Could the Better Buildings Partnership’s emerging Design for Performance rating be the answer to the energy performance gap in commercial property? Stephen Hill thinks so

It’s no secret that there is a significant ‘Performance Gap’ in the UK commercial market – a gap between buildings’ intended and actual energy performance. However, there is evidence of a gradual move towards more market recognition of the importance of operational performance. The WELL standard includes a requirement for on-going environmental monitoring, and BREEAM 2018 took a step in this direction with an optional Verification Stage. I and others have long argued that the lack of an operational energy performance metric in the UK represents a big missed opportunity in terms of delivering energy efficient buildings. Finally, with the proposed Design for Performance rating, we may be about to grasp that opportunity.

The UK government’s 2017 Clean Growth Strategy commits to ‘Develop a package of measures to support businesses to improve their energy productivity, by at least 20 per cent by 2030’. This is part of the Government’s overall strategy to achieve its legally binding targets to reduce the UK’s carbon emissions, which in turn is part of the UK’s commitment to the 2015 Paris Climate Conference (COP21). Improving the energy efficiency of commercial property clearly has an important role to play in delivering on this commitment. In the Clean Growth Strategy, the Government cites both ‘voluntary building standards’ and ‘requirements for businesses to measure and report on energy use’ as potential delivery mechanisms. The Design for Performance project aims to tackle both these opportunities, by creating an operational energy performance rating scheme for the UK commercial property sector.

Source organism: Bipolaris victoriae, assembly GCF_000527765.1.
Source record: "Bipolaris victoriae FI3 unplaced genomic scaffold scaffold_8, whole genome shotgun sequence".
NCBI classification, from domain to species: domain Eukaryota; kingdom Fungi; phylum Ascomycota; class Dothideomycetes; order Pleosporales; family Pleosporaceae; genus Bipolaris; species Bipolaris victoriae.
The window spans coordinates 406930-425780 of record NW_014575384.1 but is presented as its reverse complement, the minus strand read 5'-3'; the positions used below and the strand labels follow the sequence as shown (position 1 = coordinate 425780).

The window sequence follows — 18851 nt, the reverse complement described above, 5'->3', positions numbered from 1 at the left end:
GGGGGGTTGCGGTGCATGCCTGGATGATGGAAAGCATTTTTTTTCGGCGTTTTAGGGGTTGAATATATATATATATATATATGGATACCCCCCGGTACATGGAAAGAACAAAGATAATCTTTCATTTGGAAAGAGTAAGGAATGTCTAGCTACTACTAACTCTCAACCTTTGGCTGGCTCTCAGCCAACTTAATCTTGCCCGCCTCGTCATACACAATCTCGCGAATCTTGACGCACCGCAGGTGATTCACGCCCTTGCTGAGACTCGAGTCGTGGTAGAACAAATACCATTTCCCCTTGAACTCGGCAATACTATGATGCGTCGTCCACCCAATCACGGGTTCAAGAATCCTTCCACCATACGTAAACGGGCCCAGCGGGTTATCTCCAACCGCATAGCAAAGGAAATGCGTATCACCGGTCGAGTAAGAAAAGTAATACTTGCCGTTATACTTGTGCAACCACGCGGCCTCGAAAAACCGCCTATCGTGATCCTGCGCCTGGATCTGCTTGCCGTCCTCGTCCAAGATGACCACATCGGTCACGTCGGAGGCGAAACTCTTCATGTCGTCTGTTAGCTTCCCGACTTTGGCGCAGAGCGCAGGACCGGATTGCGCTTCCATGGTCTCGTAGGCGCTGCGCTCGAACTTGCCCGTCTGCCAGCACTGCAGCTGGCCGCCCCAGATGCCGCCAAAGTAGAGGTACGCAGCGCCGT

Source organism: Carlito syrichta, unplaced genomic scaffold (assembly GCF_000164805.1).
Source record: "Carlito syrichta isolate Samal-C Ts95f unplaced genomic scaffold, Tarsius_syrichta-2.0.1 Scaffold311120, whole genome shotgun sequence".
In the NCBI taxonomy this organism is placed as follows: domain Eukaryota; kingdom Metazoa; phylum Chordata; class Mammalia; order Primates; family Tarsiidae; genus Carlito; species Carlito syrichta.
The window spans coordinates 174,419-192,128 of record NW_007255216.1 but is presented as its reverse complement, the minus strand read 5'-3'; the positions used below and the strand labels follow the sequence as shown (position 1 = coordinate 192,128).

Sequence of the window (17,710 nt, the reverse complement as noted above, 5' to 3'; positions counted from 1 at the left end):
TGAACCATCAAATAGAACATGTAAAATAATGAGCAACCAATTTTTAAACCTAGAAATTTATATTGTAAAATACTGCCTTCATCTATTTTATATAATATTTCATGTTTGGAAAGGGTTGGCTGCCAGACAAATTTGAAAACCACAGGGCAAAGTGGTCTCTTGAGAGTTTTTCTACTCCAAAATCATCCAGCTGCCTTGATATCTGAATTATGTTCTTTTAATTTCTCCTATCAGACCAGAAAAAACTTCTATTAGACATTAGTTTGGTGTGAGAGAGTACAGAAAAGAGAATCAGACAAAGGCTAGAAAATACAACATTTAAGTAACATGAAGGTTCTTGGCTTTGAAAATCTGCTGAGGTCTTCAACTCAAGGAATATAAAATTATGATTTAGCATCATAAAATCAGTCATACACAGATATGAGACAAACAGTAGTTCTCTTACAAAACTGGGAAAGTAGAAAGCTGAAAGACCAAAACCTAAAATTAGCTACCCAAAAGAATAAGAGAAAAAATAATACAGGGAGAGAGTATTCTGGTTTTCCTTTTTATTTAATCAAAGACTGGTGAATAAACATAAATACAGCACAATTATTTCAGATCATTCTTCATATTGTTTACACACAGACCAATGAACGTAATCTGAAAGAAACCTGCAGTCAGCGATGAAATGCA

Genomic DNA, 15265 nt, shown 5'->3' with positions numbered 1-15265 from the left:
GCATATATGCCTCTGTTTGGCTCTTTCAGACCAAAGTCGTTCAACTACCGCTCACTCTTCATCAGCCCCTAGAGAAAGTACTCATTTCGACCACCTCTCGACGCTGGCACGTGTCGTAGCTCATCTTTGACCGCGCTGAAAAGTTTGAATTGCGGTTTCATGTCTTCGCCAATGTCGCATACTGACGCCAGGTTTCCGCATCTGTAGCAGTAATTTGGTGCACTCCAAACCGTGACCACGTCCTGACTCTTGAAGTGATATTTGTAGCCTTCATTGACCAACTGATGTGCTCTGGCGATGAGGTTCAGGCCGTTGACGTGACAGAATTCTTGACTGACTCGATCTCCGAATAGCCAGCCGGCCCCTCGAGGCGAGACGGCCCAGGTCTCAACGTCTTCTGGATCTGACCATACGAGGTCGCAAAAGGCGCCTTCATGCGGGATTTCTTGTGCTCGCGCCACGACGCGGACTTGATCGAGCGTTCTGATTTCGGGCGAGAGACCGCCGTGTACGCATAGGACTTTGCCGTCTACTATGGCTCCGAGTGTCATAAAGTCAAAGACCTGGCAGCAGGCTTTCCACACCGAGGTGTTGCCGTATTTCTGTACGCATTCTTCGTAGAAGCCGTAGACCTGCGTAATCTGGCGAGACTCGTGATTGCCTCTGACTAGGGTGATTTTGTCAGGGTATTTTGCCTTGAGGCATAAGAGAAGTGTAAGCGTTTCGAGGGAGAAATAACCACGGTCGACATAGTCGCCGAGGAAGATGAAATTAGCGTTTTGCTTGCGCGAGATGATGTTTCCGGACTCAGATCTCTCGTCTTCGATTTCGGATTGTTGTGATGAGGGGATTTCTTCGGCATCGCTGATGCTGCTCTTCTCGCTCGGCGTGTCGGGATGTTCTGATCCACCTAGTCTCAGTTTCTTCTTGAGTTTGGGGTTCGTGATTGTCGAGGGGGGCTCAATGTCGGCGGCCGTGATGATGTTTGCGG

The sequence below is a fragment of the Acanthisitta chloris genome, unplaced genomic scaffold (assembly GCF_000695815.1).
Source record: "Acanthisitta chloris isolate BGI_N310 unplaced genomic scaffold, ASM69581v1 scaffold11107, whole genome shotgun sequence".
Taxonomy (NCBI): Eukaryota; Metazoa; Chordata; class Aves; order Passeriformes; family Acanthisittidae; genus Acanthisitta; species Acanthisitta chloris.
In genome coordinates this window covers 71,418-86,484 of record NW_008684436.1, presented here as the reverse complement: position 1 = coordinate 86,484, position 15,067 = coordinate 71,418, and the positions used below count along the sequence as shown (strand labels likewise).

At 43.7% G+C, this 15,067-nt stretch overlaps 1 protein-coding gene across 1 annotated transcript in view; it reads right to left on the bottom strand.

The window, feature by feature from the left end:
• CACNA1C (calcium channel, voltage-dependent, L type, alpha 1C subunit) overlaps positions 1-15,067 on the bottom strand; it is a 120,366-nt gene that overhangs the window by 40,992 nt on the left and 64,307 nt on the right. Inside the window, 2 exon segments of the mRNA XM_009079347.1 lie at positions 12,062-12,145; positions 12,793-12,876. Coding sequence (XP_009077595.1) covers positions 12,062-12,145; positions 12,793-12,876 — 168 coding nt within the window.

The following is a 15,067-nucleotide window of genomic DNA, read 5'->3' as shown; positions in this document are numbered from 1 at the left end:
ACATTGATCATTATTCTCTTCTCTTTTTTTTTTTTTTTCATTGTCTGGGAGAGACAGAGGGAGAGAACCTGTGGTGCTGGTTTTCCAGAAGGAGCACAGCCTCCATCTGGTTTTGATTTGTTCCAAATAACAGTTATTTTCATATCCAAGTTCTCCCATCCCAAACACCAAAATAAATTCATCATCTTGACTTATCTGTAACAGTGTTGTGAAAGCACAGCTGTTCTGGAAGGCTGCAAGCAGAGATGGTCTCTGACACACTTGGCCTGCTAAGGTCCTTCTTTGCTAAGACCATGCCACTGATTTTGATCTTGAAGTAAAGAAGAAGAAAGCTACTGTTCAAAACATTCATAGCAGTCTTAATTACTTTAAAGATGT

Taking inspiration from the NABERS scheme
The Design for Performance rating is based closely on the successful Australian NABERS scheme (National Australian Buildings Energy Rating Scheme). The principle behind the NABERS scheme is simple – early in the design stage for a new building, an energy performance target is agreed. This is converted to a star rating on a one to six scale, the rating corresponding directly to energy intensity. The target is subject to a binding ‘commitment agreement’ between the client, design team and contractor. The target rating is validated around two years after the building has been completed, by comparing the target energy intensity with actual performance. This is then the basis of the building’s actual star rating.

The interesting aspect of the NABERS rating is the impact on property value. The NABERS rating was first introduced as a voluntary scheme, which was then adopted as a requirement for Government property, and finally became mandatory for all commercial property. What has caught the eye of people in the UK and around the world are several studies that have demonstrated a clear correlation between a building’s NABERS rating and property value. One study, in 2014, by the Investment Property Databank demonstrated a 21 per cent increase in a property’s asset value associated with a high NABERS rating.

Probably the most startling fact is that the vast majority of commercial property in Australia currently has a NABERS four-star rating or better. This indicates that commercial property is now nearly twice as energy efficient on average as it was when the NABERS scheme was first introduced. In the UK, over roughly the same period, energy labelling has driven a similar transformation in the white goods market (when did you last see a B rated washing machine?) But the energy efficiency of commercial property has remained largely static.